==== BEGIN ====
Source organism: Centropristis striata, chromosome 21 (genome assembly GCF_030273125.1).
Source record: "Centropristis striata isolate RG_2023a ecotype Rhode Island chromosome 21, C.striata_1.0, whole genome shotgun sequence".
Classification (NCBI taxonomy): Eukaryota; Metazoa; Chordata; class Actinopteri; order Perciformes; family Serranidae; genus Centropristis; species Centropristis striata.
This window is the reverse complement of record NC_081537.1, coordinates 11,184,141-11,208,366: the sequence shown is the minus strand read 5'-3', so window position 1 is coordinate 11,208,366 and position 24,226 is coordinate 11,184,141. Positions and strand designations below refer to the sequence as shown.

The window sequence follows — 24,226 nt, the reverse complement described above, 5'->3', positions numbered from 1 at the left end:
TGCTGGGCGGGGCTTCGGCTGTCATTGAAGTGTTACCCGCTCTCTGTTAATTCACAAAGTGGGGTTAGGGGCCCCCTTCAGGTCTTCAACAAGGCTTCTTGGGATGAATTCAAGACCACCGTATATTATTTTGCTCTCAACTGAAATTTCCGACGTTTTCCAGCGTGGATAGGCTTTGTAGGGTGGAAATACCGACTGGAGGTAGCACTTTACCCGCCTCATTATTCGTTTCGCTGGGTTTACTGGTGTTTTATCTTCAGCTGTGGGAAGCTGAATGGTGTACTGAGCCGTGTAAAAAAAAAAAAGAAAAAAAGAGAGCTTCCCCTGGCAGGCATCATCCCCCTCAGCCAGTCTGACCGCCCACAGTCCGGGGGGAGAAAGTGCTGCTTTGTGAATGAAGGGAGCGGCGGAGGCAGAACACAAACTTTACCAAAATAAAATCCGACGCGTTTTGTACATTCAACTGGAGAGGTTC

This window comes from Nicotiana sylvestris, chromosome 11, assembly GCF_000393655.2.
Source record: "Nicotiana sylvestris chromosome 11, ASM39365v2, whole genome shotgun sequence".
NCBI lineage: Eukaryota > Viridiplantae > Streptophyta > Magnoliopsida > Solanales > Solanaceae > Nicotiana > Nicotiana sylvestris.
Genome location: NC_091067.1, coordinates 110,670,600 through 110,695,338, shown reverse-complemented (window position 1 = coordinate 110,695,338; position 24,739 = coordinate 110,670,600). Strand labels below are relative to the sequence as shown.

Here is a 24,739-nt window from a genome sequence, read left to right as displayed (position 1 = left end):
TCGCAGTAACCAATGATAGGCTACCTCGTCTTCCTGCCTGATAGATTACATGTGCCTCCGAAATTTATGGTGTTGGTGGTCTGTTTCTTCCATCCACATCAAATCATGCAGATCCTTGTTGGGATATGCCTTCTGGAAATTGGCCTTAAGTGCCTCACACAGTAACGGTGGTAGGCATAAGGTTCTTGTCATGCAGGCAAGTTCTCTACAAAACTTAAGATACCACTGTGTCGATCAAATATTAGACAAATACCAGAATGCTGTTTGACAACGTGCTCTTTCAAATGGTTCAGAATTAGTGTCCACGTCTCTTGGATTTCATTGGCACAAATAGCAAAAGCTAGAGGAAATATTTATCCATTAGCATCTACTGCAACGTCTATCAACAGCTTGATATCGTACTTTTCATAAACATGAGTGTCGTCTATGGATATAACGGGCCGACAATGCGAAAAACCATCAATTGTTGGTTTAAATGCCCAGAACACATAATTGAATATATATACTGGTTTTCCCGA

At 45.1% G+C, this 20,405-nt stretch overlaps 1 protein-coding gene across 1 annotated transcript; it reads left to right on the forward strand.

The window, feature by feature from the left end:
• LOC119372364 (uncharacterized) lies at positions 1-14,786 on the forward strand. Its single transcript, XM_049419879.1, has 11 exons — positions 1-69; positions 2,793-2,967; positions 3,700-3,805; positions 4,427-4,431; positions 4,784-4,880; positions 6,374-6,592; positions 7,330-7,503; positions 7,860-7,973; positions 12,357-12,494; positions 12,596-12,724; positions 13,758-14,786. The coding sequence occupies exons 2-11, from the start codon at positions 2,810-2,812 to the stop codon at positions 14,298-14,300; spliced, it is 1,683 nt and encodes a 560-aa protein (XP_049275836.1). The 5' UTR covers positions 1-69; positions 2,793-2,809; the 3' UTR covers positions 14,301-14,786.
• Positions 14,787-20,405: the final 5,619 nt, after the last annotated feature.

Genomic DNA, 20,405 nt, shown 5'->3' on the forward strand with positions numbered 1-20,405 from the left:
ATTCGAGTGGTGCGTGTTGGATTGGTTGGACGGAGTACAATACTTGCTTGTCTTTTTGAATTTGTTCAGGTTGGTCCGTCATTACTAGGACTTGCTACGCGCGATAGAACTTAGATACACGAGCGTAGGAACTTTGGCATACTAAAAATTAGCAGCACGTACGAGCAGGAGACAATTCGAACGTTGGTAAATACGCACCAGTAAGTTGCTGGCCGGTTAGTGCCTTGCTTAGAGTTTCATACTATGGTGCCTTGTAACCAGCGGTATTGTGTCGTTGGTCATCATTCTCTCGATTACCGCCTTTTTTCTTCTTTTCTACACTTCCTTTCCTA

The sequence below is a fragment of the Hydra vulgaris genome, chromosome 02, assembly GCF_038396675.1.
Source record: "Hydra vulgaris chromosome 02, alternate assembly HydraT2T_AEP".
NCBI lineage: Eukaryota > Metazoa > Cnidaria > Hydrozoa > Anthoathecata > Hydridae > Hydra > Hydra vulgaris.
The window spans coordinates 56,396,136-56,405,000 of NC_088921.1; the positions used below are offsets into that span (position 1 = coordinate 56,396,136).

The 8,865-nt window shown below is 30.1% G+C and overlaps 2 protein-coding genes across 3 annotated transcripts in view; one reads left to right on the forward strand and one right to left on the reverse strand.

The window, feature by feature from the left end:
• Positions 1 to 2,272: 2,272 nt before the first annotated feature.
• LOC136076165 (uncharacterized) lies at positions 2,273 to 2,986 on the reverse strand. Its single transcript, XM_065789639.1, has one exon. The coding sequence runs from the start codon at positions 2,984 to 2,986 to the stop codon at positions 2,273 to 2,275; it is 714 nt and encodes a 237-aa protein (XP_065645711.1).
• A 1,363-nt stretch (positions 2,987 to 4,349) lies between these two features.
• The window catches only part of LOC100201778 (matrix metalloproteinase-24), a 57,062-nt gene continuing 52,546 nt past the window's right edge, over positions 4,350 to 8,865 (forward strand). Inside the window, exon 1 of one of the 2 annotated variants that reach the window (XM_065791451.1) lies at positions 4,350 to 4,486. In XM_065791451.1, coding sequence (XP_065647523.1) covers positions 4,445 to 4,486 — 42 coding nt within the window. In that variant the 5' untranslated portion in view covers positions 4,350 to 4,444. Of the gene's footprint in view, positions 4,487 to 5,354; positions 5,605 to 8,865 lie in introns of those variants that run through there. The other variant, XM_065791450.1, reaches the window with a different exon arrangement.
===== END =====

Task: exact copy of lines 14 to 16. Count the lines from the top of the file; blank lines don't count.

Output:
The window, feature by feature from the left end:
• LOC119372364 (uncharacterized) lies at positions 1-14,786 on the forward strand. Its single transcript, XM_049419879.1, has 11 exons — positions 1-69; positions 2,793-2,967; positions 3,700-3,805; positions 4,427-4,431; positions 4,784-4,880; positions 6,374-6,592; positions 7,330-7,503; positions 7,860-7,973; positions 12,357-12,494; positions 12,596-12,724; positions 13,758-14,786. The coding sequence occupies exons 2-11, from the start codon at positions 2,810-2,812 to the stop codon at positions 14,298-14,300; spliced, it is 1,683 nt and encodes a 560-aa protein (XP_049275836.1). The 5' UTR covers positions 1-69; positions 2,793-2,809; the 3' UTR covers positions 14,301-14,786.
• Positions 14,787-20,405: the final 5,619 nt, after the last annotated feature.